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Last week I posted on RegEx basics, talking about the “language” of RegEx and giving a pretty complex filter. This week I want to dial it back even further and make sure we cover some of the more basic uses.

There are some best practices you should follow when setting up Google Analytics, and they use RegEx. Basic stuff, trivial, hardly worth mentioning. Except that people forget to do it time and time again. These include: not counting traffic from your own IP (because you know why YOU’RE visiting), and counting and as the same page.

Filtering IP Addresses

Ignoring your (or your devlopers, or anyone else’s) IP address is eeeeaaaaassssyyyy. In your filter manager just create a custom “exclude” filter that excludes “visitor IP address” and enter the IP you want excluded under “filter pattern”. (you could also just use the predefined “exclude” “traffic from the IP addresses” “that are equal to” filter, but that just seems more complex) But let’s say you have the IP addresses of to (yes, internal addresses). What then?

Theoretically the following would cover all ranges from .1 to .255 (some would also cover beyond that number):






^192.168.1..+(of course this will match EVERYTHING starting with 123.456.7.)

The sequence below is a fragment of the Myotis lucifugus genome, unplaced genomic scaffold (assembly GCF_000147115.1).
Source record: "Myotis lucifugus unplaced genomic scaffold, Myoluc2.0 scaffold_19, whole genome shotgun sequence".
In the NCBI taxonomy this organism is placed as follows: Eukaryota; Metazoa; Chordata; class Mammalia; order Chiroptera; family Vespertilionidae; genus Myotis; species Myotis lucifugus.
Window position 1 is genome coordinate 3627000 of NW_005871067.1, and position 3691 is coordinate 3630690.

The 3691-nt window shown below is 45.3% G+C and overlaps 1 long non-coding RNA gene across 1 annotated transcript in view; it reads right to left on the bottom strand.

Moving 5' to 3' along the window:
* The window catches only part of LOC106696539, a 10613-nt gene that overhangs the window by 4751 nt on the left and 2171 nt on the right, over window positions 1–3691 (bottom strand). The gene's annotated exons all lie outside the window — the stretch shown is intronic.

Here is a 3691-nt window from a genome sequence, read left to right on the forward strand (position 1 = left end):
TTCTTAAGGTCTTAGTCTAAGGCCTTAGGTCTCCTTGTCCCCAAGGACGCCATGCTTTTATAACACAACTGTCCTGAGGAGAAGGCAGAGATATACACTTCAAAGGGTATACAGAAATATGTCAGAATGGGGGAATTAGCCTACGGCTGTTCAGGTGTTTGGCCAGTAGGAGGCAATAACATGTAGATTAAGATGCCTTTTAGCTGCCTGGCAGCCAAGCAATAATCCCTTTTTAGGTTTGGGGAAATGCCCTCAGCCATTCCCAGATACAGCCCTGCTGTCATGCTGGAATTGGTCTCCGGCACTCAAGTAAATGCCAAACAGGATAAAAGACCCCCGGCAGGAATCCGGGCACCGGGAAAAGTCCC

Which do you choose? I’ve found in the past that I get iffy results from using ranged repetitions and d in Google Analytics (this could have changed since, I suppose) . Also Google recommends a pattern like this:


Lets take a closer look at that last bit.


So basically accept any single digit of 1-9, OR 10-99, OR 100-199, OR 2(00-49, OR 50-55)

You could also add the bar modifier ( | ) to add another address or range in there. For instance, if you have multiple offices.

That’s a very specific filter. I like it. I wonder, though, wouldn’t it be easier just to use .+ at the end? It’s not like our stated IP addresses are going to ever be outside of those confines. However, specificity is always safe.

Dubya Dubya Dubya

You know that how you have and pointing at the same page? That’s two URLs in Google Analytics… unless you set it up right.

Filter Type : Custom filter > Advanced
Field A : Hostname
Extract A : ^(www.)?(.*)
Field B : Hostname
Extract B : –
Output To : Hostname
Constructor : $A2

So A field extracts from the hostname a line starting with the group www 0 or 1 times (so with www or without), then makes a group of everything following. It then outputs to hostname the second group in field A, aka. the name without the www. Now every host name will be counted without the www. Simple, right?

Actually, this time, yeah it is.


State of Digital Marketing Analytics

The 2020 State of Digital Marketing Analytics examines the marketing technology that supports the world's most successful enterprises and highlights the challenges and strategies for navigating the new normal..